The charred remains of a multi-million-dollar mansion crumbled under Randall Griffin's work boots. "The entire neighborhood was burned to ashes," he says. "There was literally one home left." Now, less than two years after Griffin surveyed the aftermath of the wildfires that destroyed more than 3,000 homes in Southern California, his group at the Department of Homeland Security's Science and Technology Directorate is testing a deployable tent that could shield homes from the most ferocious fires.
Fires that raged through Australia earlier this year killed 173 people, many of whom were caught in the blaze while trying to save their house. "People put themselves in harm's way because they want a fire truck in front of their home before they will evacuate," Griffin says. "Quick Cover could save lives while protecting property."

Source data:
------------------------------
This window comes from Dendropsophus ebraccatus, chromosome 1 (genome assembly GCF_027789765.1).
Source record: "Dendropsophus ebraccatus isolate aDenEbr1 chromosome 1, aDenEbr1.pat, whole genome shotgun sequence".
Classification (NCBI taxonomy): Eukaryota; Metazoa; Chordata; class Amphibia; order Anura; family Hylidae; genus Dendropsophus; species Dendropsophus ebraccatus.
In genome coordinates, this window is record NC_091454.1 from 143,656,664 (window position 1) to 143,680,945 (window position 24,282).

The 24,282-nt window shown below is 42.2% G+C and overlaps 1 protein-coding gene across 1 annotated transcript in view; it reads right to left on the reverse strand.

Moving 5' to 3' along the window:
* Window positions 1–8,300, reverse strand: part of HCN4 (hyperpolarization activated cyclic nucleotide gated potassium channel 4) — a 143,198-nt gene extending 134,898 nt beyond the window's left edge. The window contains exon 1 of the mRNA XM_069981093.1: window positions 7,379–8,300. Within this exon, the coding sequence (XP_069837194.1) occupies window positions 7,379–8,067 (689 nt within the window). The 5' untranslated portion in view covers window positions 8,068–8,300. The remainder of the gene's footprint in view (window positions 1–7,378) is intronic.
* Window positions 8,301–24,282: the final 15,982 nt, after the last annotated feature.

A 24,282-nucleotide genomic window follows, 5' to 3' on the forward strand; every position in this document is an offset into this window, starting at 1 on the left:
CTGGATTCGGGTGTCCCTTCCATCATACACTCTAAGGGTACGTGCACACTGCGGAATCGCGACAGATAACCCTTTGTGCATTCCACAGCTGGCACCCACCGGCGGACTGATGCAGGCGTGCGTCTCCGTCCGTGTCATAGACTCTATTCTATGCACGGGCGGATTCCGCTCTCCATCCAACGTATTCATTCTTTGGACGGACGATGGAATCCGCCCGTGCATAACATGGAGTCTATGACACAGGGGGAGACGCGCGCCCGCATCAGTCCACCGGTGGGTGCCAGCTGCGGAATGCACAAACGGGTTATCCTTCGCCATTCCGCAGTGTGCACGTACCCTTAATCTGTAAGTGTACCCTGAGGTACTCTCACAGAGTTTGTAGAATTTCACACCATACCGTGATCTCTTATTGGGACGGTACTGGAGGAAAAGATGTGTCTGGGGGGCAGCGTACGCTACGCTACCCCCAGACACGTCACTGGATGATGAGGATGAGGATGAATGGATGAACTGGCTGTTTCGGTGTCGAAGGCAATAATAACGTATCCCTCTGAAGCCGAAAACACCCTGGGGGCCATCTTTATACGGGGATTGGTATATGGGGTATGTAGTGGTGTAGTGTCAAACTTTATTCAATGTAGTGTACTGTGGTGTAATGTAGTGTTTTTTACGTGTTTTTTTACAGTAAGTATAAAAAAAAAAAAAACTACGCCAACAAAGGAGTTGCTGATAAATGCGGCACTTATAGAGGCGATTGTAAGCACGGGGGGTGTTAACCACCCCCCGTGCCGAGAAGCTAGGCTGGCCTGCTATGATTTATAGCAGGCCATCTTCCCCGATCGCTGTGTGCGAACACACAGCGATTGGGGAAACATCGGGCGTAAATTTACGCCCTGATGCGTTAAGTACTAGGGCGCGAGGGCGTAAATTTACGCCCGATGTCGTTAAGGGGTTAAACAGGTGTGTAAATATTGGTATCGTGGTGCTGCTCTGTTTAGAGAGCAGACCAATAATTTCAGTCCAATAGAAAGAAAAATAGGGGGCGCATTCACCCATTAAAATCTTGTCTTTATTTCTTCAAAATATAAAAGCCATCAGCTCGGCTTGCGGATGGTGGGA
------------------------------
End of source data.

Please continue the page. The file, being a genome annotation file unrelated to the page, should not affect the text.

Five amazing, clean technologies that will set us free, in this month's energy-focused issue. Also: how to build a better bomb detector, the robotic toys that are raising your children, a human catapult, the world's smallest arcade, and much more.